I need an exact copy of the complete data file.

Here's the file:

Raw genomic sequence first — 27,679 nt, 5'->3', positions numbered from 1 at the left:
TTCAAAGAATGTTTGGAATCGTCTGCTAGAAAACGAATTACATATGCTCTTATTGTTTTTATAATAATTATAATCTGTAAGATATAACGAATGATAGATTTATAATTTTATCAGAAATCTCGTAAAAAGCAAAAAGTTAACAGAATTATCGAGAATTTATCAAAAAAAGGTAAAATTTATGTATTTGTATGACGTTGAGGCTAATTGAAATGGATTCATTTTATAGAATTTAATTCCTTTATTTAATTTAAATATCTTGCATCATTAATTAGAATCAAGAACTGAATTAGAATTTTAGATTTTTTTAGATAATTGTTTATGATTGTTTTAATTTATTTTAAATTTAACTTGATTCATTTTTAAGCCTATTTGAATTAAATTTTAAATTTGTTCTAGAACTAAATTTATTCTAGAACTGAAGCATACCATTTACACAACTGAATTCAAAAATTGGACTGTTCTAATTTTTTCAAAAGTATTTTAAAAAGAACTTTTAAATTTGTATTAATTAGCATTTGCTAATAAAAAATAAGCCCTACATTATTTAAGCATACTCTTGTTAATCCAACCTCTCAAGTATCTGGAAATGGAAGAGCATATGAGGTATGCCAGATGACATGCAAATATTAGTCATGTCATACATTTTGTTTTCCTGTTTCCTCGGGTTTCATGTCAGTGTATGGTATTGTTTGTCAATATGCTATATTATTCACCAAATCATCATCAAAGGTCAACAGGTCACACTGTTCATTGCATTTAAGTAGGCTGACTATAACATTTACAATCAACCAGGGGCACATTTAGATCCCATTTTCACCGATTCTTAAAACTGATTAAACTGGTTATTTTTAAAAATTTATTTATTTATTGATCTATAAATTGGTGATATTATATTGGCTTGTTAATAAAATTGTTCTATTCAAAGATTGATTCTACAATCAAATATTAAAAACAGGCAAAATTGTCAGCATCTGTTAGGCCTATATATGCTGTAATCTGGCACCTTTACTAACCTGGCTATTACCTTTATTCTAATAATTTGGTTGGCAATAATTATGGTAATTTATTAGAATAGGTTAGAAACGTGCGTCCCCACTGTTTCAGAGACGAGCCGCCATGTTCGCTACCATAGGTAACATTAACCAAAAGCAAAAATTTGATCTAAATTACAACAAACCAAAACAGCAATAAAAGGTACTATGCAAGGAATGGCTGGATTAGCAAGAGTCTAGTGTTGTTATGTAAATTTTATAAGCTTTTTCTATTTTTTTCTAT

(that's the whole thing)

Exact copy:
Raw genomic sequence first — 27,679 nt, 5'->3', positions numbered from 1 at the left:
TTCAAAGAATGTTTGGAATCGTCTGCTAGAAAACGAATTACATATGCTCTTATTGTTTTTATAATAATTATAATCTGTAAGATATAACGAATGATAGATTTATAATTTTATCAGAAATCTCGTAAAAAGCAAAAAGTTAACAGAATTATCGAGAATTTATCAAAAAAAGGTAAAATTTATGTATTTGTATGACGTTGAGGCTAATTGAAATGGATTCATTTTATAGAATTTAATTCCTTTATTTAATTTAAATATCTTGCATCATTAATTAGAATCAAGAACTGAATTAGAATTTTAGATTTTTTTAGATAATTGTTTATGATTGTTTTAATTTATTTTAAATTTAACTTGATTCATTTTTAAGCCTATTTGAATTAAATTTTAAATTTGTTCTAGAACTAAATTTATTCTAGAACTGAAGCATACCATTTACACAACTGAATTCAAAAATTGGACTGTTCTAATTTTTTCAAAAGTATTTTAAAAAGAACTTTTAAATTTGTATTAATTAGCATTTGCTAATAAAAAATAAGCCCTACATTATTTAAGCATACTCTTGTTAATCCAACCTCTCAAGTATCTGGAAATGGAAGAGCATATGAGGTATGCCAGATGACATGCAAATATTAGTCATGTCATACATTTTGTTTTCCTGTTTCCTCGGGTTTCATGTCAGTGTATGGTATTGTTTGTCAATATGCTATATTATTCACCAAATCATCATCAAAGGTCAACAGGTCACACTGTTCATTGCATTTAAGTAGGCTGACTATAACATTTACAATCAACCAGGGGCACATTTAGATCCCATTTTCACCGATTCTTAAAACTGATTAAACTGGTTATTTTTAAAAATTTATTTATTTATTGATCTATAAATTGGTGATATTATATTGGCTTGTTAATAAAATTGTTCTATTCAAAGATTGATTCTACAATCAAATATTAAAAACAGGCAAAATTGTCAGCATCTGTTAGGCCTATATATGCTGTAATCTGGCACCTTTACTAACCTGGCTATTACCTTTATTCTAATAATTTGGTTGGCAATAATTATGGTAATTTATTAGAATAGGTTAGAAACGTGCGTCCCCACTGTTTCAGAGACGAGCCGCCATGTTCGCTACCATAGGTAACATTAACCAAAAGCAAAAATTTGATCTAAATTACAACAAACCAAAACAGCAATAAAAGGTACTATGCAAGGAATGGCTGGATTAGCAAGAGTCTAGTGTTGTTATGTAAATTTTATAAGCTTTTTCTATTTTTTTCTAT